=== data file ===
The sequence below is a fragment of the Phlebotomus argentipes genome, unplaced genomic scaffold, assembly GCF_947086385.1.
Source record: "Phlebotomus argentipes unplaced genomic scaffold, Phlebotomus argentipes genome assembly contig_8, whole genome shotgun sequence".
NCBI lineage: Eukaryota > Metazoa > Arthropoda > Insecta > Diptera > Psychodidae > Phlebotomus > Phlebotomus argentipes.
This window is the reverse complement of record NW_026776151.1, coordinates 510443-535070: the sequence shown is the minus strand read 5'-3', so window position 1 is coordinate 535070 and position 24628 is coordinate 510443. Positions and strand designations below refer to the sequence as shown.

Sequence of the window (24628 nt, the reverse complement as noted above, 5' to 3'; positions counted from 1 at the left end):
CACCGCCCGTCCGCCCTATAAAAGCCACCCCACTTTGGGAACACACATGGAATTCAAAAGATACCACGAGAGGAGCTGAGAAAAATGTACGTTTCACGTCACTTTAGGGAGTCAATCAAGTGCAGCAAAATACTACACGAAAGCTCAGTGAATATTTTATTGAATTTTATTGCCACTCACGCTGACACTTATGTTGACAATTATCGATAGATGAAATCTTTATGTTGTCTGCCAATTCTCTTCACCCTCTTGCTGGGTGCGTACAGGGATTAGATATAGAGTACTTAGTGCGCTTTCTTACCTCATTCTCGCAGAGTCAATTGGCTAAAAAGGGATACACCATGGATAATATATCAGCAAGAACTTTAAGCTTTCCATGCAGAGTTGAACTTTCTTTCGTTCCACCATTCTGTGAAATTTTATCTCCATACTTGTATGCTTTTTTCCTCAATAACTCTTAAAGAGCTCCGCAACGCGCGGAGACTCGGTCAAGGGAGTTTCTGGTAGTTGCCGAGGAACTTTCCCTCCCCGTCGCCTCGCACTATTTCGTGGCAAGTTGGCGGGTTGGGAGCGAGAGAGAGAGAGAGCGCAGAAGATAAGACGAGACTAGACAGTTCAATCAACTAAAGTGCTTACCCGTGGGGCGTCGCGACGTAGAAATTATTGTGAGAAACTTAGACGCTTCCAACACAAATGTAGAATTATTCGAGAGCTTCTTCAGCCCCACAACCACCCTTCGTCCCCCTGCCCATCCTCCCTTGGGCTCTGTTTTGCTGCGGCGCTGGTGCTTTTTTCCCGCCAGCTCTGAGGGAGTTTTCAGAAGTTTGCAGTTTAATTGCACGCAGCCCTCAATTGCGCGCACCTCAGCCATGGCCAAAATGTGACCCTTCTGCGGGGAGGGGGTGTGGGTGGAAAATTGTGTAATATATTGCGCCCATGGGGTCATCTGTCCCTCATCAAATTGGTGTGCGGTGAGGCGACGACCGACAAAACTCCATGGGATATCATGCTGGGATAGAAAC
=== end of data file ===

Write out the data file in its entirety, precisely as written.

The sequence below is a fragment of the Phlebotomus argentipes genome, unplaced genomic scaffold, assembly GCF_947086385.1.
Source record: "Phlebotomus argentipes unplaced genomic scaffold, Phlebotomus argentipes genome assembly contig_8, whole genome shotgun sequence".
NCBI lineage: Eukaryota > Metazoa > Arthropoda > Insecta > Diptera > Psychodidae > Phlebotomus > Phlebotomus argentipes.
This window is the reverse complement of record NW_026776151.1, coordinates 510443-535070: the sequence shown is the minus strand read 5'-3', so window position 1 is coordinate 535070 and position 24628 is coordinate 510443. Positions and strand designations below refer to the sequence as shown.

Sequence of the window (24628 nt, the reverse complement as noted above, 5' to 3'; positions counted from 1 at the left end):
CACCGCCCGTCCGCCCTATAAAAGCCACCCCACTTTGGGAACACACATGGAATTCAAAAGATACCACGAGAGGAGCTGAGAAAAATGTACGTTTCACGTCACTTTAGGGAGTCAATCAAGTGCAGCAAAATACTACACGAAAGCTCAGTGAATATTTTATTGAATTTTATTGCCACTCACGCTGACACTTATGTTGACAATTATCGATAGATGAAATCTTTATGTTGTCTGCCAATTCTCTTCACCCTCTTGCTGGGTGCGTACAGGGATTAGATATAGAGTACTTAGTGCGCTTTCTTACCTCATTCTCGCAGAGTCAATTGGCTAAAAAGGGATACACCATGGATAATATATCAGCAAGAACTTTAAGCTTTCCATGCAGAGTTGAACTTTCTTTCGTTCCACCATTCTGTGAAATTTTATCTCCATACTTGTATGCTTTTTTCCTCAATAACTCTTAAAGAGCTCCGCAACGCGCGGAGACTCGGTCAAGGGAGTTTCTGGTAGTTGCCGAGGAACTTTCCCTCCCCGTCGCCTCGCACTATTTCGTGGCAAGTTGGCGGGTTGGGAGCGAGAGAGAGAGAGAGCGCAGAAGATAAGACGAGACTAGACAGTTCAATCAACTAAAGTGCTTACCCGTGGGGCGTCGCGACGTAGAAATTATTGTGAGAAACTTAGACGCTTCCAACACAAATGTAGAATTATTCGAGAGCTTCTTCAGCCCCACAACCACCCTTCGTCCCCCTGCCCATCCTCCCTTGGGCTCTGTTTTGCTGCGGCGCTGGTGCTTTTTTCCCGCCAGCTCTGAGGGAGTTTTCAGAAGTTTGCAGTTTAATTGCACGCAGCCCTCAATTGCGCGCACCTCAGCCATGGCCAAAATGTGACCCTTCTGCGGGGAGGGGGTGTGGGTGGAAAATTGTGTAATATATTGCGCCCATGGGGTCATCTGTCCCTCATCAAATTGGTGTGCGGTGAGGCGACGACCGACAAAACTCCATGGGATATCATGCTGGGATAGAAAC